24 June 2014 An uncooled capacitive sensor for IR detection
Author Affiliations +
Abstract
The beetle Melanophila acuminata detects forest fires from distances as far as 80 miles away. To accomplish this, the beetle uses highly specific IR receptors with a diameter of approximately 15 μm. These receptors are mechanoreceptors that detect deformations induced by the absorption of radiation. Although the detection mechanism is understood in principle, it is still unclear how the beetle reaches such high sensitivity. In this work, we present the biomimetic approach of an uncooled IR sensor based on the beetle’s receptors. This sensor is based on a fluid-filled pressure cell and operates at room temperature. Upon absorbing IR radiation, the fluid heats up and expands. The expanding fluid deflects one electrode of a plate capacitor. By measuring the change in capacitance, the volume increase and the absorbed energy can be inferred. To prevent the risk of damage at high energy absorption, a compensation mechanism is presented in this work. The mechanism prevents large but slow volume changes inside the pressure cell by a microfluidic connection of the pressure cell with a compensation chamber. The channel and the compensation chamber act as a microfluidic low-pass filter and do not affect the overall sensitivity above an appropriate cut-off frequency. Using MEMS technology, we are able to incorporate the complete system into a silicon chip with an area of a few mm2. Here, we show a proof-of-concept and first measurements of the sensor.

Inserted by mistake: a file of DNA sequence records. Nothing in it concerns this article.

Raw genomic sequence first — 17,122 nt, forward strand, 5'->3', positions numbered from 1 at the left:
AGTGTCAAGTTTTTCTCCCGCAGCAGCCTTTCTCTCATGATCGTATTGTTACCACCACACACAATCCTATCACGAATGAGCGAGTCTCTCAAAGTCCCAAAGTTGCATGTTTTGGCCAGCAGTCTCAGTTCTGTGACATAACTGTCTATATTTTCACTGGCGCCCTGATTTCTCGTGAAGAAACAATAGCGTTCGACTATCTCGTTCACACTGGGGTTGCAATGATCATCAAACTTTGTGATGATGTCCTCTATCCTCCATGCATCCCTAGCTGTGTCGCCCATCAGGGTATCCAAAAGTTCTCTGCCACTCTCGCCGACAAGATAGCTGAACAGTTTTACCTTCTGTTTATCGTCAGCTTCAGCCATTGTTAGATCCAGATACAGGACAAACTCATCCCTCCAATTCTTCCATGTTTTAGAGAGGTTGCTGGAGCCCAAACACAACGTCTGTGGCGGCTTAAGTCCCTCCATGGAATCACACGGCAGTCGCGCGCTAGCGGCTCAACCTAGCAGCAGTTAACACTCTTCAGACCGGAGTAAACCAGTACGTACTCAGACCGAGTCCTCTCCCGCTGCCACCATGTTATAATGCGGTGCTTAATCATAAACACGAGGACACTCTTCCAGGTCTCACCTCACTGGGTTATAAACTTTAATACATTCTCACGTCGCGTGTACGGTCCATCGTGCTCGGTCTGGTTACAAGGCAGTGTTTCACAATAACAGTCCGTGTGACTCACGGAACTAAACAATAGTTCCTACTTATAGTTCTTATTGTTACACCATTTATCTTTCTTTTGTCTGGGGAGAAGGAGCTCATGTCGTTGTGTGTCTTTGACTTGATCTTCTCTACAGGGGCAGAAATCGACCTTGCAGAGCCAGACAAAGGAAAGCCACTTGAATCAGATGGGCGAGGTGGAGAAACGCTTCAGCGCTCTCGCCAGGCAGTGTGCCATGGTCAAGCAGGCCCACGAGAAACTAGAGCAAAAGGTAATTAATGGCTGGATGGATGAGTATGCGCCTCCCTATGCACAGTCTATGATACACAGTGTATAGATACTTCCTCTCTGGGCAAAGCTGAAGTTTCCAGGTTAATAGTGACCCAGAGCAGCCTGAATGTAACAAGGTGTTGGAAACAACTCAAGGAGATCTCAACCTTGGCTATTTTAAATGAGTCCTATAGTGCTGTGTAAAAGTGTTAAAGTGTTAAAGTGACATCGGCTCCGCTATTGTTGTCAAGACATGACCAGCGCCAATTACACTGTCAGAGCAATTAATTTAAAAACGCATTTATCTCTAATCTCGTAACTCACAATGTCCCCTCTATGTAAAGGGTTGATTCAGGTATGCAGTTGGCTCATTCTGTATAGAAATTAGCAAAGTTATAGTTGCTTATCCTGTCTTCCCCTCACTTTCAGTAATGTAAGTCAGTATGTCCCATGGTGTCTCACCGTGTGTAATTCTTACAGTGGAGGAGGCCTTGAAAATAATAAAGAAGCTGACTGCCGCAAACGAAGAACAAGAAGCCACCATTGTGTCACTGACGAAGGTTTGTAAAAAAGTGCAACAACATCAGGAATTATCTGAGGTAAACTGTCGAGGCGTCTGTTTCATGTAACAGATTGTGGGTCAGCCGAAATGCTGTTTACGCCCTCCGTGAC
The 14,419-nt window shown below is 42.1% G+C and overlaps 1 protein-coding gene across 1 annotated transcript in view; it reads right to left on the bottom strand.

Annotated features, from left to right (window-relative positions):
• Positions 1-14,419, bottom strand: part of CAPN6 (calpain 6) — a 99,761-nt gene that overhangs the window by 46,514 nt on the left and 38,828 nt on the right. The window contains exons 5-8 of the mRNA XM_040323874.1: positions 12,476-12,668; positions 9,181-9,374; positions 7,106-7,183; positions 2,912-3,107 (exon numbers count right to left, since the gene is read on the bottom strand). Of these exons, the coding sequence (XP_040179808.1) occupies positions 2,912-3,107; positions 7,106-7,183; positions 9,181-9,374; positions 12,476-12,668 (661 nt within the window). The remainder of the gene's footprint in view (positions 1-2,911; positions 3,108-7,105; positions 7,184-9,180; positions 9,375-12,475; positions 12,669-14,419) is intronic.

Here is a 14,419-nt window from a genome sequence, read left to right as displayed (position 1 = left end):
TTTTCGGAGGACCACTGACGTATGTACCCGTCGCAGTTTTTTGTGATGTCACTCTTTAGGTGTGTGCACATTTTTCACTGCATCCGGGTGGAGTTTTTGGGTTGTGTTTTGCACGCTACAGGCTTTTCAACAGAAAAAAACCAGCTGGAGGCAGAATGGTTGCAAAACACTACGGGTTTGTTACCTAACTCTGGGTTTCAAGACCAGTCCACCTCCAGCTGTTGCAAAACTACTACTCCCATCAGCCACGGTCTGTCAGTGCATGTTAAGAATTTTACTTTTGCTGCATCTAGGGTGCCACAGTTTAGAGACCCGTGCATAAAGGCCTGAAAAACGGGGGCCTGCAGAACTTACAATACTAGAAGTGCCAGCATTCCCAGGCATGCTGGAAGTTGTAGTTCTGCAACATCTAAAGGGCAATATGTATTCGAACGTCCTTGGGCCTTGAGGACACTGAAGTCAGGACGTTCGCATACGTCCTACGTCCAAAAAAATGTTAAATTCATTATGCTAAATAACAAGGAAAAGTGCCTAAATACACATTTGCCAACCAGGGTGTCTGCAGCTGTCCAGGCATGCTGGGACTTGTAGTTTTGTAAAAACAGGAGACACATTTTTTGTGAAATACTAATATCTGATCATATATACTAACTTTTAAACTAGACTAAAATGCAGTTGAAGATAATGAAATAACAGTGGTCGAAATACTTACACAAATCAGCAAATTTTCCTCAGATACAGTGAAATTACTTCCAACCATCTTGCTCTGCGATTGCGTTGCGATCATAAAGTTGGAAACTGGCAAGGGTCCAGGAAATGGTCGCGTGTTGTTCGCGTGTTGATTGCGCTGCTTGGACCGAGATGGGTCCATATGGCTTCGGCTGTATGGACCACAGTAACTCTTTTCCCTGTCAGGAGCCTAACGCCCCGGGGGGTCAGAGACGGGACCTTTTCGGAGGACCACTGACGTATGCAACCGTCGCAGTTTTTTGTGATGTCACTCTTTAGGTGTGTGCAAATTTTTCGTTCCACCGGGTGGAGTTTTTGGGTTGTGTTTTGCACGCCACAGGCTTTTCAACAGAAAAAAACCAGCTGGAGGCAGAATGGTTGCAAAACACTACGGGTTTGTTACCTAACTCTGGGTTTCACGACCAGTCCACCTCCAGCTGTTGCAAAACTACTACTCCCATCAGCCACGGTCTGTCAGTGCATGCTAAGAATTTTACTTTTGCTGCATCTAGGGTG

© (2014) COPYRIGHT Society of Photo-Optical Instrumentation Engineers (SPIE). Downloading of the abstract is permitted for personal use only.
Georg Siebke, Kathrin Gerngroß, Peter Holik, Sam Schmitz, Markus Rohloff, Simon Tätzner, Siegfried Steltenkamp, "An uncooled capacitive sensor for IR detection", Proc. SPIE 9070, Infrared Technology and Applications XL, 90701W (24 June 2014); doi: 10.1117/12.2049144; https://doi.org/10.1117/12.2049144
PROCEEDINGS
10 PAGES


SHARE
RELATED CONTENT

A µ-biomimetic uncooled infrared sensor
Proceedings of SPIE (April 08 2013)
Analysis of driving force and exciting voltage for a bi...
Proceedings of SPIE (January 02 2018)
Field effect sensors for PCR applications
Proceedings of SPIE (March 29 2004)
Microfabricated EIS biosensor for detection of DNA
Proceedings of SPIE (January 19 2006)
Field effect sensors for biosensing
Proceedings of SPIE (February 16 2005)

Back to Top